We've never wanted to be sent to Siberia, but we wouldn't mind going to it if there are any more at home like Dushenka. To be sure, Dushenka was born in the West -- in Baraboo, Wisconsin, which is about as far from Siberia as you can get , in more ways than one. But she is a Siberian crane, the first one bred in captivity. And, besides making an endangered species a little less endangered, she could give Siberia a good name. Look at that deep young eye, that ungainly grace.
Certainly she hasm a good name. Dushenka! It calls up Danny Kaye saying, "Ah , my little Karzink!" It calls up the affectionate tone of a Russian aunt speaking to some little dear one. The kind of tone the human species could use more of as, unlike the cranes, it has to cope with overcrowding.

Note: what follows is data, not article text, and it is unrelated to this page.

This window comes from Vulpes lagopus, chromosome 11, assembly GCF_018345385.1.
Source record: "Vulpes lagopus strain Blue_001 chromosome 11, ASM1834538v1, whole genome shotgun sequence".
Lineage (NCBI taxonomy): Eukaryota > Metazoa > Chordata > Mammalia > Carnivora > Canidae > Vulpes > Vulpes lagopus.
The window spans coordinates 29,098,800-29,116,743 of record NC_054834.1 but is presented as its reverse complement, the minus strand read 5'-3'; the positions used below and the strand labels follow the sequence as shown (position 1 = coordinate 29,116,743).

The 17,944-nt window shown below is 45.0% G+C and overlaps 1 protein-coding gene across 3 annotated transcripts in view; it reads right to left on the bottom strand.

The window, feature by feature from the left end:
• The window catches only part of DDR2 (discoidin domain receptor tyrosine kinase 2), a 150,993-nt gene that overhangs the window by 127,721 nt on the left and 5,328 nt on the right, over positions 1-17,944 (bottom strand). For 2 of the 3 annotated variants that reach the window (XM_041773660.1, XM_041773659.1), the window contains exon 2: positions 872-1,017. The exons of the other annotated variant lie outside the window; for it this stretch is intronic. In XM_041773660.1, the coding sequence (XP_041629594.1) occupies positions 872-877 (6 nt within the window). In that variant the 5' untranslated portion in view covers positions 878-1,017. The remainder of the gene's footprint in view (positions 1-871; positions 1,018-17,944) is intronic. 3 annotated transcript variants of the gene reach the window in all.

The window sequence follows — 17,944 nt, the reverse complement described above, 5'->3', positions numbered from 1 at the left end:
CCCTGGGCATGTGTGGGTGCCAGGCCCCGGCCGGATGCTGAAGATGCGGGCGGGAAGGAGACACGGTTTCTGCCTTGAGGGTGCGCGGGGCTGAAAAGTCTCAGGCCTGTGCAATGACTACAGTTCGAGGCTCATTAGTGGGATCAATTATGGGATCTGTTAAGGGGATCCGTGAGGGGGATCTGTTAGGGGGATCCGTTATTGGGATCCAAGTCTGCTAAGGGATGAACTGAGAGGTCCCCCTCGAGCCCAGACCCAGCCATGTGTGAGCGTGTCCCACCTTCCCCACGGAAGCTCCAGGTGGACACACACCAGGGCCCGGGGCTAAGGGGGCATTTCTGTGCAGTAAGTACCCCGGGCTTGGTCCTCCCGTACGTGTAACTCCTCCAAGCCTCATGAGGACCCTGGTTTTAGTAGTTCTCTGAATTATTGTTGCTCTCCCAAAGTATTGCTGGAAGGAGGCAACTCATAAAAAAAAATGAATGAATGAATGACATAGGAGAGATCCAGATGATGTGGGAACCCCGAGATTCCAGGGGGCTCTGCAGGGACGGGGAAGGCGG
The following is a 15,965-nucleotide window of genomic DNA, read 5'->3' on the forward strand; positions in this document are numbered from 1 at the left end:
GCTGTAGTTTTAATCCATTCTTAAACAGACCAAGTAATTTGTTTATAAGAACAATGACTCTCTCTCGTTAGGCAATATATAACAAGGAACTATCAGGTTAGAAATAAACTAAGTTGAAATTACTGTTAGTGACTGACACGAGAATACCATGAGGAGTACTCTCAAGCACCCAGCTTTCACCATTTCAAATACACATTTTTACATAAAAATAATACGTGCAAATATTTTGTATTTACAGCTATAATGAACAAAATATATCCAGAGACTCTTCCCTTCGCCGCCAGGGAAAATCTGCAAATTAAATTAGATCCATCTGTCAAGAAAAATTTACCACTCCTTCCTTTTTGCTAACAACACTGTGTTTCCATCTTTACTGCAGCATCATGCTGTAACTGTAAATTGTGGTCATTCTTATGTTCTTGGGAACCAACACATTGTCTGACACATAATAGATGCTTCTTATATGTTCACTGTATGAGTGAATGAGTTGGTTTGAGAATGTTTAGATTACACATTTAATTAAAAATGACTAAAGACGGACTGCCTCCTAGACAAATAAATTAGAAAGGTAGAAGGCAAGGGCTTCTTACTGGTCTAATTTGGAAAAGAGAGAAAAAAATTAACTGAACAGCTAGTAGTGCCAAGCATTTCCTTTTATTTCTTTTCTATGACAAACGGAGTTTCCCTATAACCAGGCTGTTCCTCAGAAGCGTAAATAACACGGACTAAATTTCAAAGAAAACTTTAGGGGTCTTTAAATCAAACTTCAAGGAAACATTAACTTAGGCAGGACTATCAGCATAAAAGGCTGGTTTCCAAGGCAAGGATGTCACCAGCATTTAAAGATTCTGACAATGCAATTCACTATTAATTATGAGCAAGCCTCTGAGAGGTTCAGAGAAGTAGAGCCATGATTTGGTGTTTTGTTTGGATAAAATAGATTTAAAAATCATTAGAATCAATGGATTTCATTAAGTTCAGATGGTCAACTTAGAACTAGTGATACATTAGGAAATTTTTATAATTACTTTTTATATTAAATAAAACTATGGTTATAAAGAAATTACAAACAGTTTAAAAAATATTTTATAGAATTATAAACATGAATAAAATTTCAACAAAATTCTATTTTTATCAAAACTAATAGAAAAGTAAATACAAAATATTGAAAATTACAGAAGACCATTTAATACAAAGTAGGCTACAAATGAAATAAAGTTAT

Now we want to find out more about the Siverian crane. Surely, like all the cranes we know, it is a swell dancer. Okay, maybe we haven't practiced enough to match those leaps of 15 to 20 feet in the air that many cranes make -- out a sheer exuberance, say some observers. But the vision of a new Siberian crane in Baraboo ought to give the world a nudge toward fun and friendship.
Dushenka, may we have this dance?